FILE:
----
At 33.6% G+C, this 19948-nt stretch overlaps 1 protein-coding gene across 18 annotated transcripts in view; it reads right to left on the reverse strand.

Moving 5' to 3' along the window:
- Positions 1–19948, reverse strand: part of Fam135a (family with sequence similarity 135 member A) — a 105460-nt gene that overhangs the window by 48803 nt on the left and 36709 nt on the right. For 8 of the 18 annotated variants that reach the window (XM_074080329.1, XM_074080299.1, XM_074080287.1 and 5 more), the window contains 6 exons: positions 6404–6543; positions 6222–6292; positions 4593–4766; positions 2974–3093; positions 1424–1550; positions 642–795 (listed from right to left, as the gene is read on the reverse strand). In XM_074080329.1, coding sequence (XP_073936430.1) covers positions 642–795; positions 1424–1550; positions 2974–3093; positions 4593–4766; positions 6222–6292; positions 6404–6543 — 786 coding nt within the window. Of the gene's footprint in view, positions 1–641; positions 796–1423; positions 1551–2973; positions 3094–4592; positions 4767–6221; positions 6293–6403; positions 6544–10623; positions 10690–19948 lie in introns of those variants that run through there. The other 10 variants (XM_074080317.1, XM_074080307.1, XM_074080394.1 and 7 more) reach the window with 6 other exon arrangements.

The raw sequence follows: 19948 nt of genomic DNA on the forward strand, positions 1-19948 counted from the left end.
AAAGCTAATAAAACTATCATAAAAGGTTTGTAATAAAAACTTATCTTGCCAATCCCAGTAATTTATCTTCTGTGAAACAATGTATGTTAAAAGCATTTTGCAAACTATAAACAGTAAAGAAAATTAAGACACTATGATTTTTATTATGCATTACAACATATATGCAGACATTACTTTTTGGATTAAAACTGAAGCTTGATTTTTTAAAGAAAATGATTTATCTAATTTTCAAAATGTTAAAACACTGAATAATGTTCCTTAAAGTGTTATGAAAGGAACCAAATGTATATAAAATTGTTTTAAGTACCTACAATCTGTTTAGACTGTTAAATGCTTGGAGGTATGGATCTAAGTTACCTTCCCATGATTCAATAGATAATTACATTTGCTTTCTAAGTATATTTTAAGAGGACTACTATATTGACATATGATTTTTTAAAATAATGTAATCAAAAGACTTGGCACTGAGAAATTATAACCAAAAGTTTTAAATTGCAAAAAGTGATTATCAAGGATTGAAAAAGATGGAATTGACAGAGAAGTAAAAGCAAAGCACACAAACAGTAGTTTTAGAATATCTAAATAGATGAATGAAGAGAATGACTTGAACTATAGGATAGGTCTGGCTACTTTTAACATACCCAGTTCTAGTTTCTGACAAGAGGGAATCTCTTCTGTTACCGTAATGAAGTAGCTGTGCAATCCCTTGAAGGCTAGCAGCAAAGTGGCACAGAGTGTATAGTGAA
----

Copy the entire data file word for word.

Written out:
At 33.6% G+C, this 19948-nt stretch overlaps 1 protein-coding gene across 18 annotated transcripts in view; it reads right to left on the reverse strand.

Moving 5' to 3' along the window:
- Positions 1–19948, reverse strand: part of Fam135a (family with sequence similarity 135 member A) — a 105460-nt gene that overhangs the window by 48803 nt on the left and 36709 nt on the right. For 8 of the 18 annotated variants that reach the window (XM_074080329.1, XM_074080299.1, XM_074080287.1 and 5 more), the window contains 6 exons: positions 6404–6543; positions 6222–6292; positions 4593–4766; positions 2974–3093; positions 1424–1550; positions 642–795 (listed from right to left, as the gene is read on the reverse strand). In XM_074080329.1, coding sequence (XP_073936430.1) covers positions 642–795; positions 1424–1550; positions 2974–3093; positions 4593–4766; positions 6222–6292; positions 6404–6543 — 786 coding nt within the window. Of the gene's footprint in view, positions 1–641; positions 796–1423; positions 1551–2973; positions 3094–4592; positions 4767–6221; positions 6293–6403; positions 6544–10623; positions 10690–19948 lie in introns of those variants that run through there. The other 10 variants (XM_074080317.1, XM_074080307.1, XM_074080394.1 and 7 more) reach the window with 6 other exon arrangements.

The raw sequence follows: 19948 nt of genomic DNA on the forward strand, positions 1-19948 counted from the left end.
AAAGCTAATAAAACTATCATAAAAGGTTTGTAATAAAAACTTATCTTGCCAATCCCAGTAATTTATCTTCTGTGAAACAATGTATGTTAAAAGCATTTTGCAAACTATAAACAGTAAAGAAAATTAAGACACTATGATTTTTATTATGCATTACAACATATATGCAGACATTACTTTTTGGATTAAAACTGAAGCTTGATTTTTTAAAGAAAATGATTTATCTAATTTTCAAAATGTTAAAACACTGAATAATGTTCCTTAAAGTGTTATGAAAGGAACCAAATGTATATAAAATTGTTTTAAGTACCTACAATCTGTTTAGACTGTTAAATGCTTGGAGGTATGGATCTAAGTTACCTTCCCATGATTCAATAGATAATTACATTTGCTTTCTAAGTATATTTTAAGAGGACTACTATATTGACATATGATTTTTTAAAATAATGTAATCAAAAGACTTGGCACTGAGAAATTATAACCAAAAGTTTTAAATTGCAAAAAGTGATTATCAAGGATTGAAAAAGATGGAATTGACAGAGAAGTAAAAGCAAAGCACACAAACAGTAGTTTTAGAATATCTAAATAGATGAATGAAGAGAATGACTTGAACTATAGGATAGGTCTGGCTACTTTTAACATACCCAGTTCTAGTTTCTGACAAGAGGGAATCTCTTCTGTTACCGTAATGAAGTAGCTGTGCAATCCCTTGAAGGCTAGCAGCAAAGTGGCACAGAGTGTATAGTGAA